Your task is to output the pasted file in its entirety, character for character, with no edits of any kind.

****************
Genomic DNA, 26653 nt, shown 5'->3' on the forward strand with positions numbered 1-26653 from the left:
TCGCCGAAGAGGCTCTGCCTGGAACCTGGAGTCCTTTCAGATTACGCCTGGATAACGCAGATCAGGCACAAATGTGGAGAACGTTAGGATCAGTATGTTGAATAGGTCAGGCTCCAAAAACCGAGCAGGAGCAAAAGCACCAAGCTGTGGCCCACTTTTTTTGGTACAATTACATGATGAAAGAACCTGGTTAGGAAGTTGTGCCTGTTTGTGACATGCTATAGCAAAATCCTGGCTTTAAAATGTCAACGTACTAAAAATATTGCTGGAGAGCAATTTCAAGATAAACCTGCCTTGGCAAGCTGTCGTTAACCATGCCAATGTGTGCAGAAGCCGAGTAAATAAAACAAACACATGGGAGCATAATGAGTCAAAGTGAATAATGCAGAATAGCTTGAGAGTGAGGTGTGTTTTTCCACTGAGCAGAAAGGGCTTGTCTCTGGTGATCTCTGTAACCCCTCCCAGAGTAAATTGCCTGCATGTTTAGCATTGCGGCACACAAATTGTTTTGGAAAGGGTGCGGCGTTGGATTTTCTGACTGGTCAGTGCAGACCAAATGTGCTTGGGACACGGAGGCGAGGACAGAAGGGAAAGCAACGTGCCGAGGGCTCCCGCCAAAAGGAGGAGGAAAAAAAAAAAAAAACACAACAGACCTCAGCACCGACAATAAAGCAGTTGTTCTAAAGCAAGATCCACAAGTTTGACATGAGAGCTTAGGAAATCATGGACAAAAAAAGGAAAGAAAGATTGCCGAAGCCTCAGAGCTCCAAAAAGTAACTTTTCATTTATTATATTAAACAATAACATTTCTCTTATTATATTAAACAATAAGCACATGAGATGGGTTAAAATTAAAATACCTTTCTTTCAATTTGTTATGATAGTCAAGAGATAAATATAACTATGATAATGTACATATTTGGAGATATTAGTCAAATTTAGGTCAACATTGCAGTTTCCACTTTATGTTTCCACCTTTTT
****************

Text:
Genomic DNA, 26653 nt, shown 5'->3' on the forward strand with positions numbered 1-26653 from the left:
TCGCCGAAGAGGCTCTGCCTGGAACCTGGAGTCCTTTCAGATTACGCCTGGATAACGCAGATCAGGCACAAATGTGGAGAACGTTAGGATCAGTATGTTGAATAGGTCAGGCTCCAAAAACCGAGCAGGAGCAAAAGCACCAAGCTGTGGCCCACTTTTTTTGGTACAATTACATGATGAAAGAACCTGGTTAGGAAGTTGTGCCTGTTTGTGACATGCTATAGCAAAATCCTGGCTTTAAAATGTCAACGTACTAAAAATATTGCTGGAGAGCAATTTCAAGATAAACCTGCCTTGGCAAGCTGTCGTTAACCATGCCAATGTGTGCAGAAGCCGAGTAAATAAAACAAACACATGGGAGCATAATGAGTCAAAGTGAATAATGCAGAATAGCTTGAGAGTGAGGTGTGTTTTTCCACTGAGCAGAAAGGGCTTGTCTCTGGTGATCTCTGTAACCCCTCCCAGAGTAAATTGCCTGCATGTTTAGCATTGCGGCACACAAATTGTTTTGGAAAGGGTGCGGCGTTGGATTTTCTGACTGGTCAGTGCAGACCAAATGTGCTTGGGACACGGAGGCGAGGACAGAAGGGAAAGCAACGTGCCGAGGGCTCCCGCCAAAAGGAGGAGGAAAAAAAAAAAAAAACACAACAGACCTCAGCACCGACAATAAAGCAGTTGTTCTAAAGCAAGATCCACAAGTTTGACATGAGAGCTTAGGAAATCATGGACAAAAAAAGGAAAGAAAGATTGCCGAAGCCTCAGAGCTCCAAAAAGTAACTTTTCATTTATTATATTAAACAATAACATTTCTCTTATTATATTAAACAATAAGCACATGAGATGGGTTAAAATTAAAATACCTTTCTTTCAATTTGTTATGATAGTCAAGAGATAAATATAACTATGATAATGTACATATTTGGAGATATTAGTCAAATTTAGGTCAACATTGCAGTTTCCACTTTATGTTTCCACCTTTTT